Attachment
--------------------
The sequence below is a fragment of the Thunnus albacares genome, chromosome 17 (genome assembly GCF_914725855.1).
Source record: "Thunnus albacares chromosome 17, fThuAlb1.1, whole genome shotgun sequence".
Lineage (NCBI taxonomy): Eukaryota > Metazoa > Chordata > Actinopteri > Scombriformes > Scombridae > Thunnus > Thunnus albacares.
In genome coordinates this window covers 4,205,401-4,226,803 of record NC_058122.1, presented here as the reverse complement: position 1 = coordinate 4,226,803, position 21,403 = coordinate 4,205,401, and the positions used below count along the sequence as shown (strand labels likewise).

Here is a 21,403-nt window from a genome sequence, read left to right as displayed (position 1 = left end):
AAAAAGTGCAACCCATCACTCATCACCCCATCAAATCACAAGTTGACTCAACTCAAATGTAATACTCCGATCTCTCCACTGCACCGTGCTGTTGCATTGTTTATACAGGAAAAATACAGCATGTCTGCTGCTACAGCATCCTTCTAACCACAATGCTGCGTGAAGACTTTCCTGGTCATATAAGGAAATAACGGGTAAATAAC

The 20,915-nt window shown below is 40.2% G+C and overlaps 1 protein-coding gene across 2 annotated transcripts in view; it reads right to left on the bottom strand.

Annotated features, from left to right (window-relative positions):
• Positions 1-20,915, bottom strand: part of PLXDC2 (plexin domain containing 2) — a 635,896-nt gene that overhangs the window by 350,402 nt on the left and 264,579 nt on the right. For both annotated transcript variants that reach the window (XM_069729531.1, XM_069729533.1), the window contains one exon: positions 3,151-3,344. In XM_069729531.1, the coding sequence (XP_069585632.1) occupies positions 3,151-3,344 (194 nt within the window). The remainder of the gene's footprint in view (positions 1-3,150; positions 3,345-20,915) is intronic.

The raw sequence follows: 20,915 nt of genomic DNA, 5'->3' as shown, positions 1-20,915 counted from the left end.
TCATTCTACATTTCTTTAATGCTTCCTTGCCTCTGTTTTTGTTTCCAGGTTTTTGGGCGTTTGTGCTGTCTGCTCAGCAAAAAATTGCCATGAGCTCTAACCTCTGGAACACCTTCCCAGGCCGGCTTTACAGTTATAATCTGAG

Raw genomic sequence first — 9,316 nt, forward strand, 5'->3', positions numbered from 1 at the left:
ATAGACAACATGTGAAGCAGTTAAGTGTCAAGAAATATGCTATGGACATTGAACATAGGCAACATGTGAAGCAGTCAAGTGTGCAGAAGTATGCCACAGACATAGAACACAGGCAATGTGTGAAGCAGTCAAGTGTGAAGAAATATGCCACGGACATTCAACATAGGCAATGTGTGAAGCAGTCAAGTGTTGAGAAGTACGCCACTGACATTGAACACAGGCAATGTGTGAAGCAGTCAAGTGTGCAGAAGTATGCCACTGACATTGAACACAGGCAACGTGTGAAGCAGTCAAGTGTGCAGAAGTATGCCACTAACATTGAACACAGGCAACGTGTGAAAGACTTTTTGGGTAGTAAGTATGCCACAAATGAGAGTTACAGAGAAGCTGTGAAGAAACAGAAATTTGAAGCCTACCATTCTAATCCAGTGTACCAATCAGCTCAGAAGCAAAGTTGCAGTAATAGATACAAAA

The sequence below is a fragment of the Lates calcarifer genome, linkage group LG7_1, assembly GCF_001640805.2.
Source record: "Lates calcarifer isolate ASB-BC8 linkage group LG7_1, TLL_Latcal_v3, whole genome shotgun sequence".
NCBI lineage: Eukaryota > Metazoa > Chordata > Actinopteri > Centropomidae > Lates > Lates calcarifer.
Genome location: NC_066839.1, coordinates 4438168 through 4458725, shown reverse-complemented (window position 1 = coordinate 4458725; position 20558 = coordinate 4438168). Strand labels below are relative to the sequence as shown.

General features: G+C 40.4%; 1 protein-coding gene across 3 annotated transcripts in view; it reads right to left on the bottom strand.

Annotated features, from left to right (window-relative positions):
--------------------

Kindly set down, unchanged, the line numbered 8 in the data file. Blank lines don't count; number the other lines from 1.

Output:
Annotated features, from left to right (window-relative positions):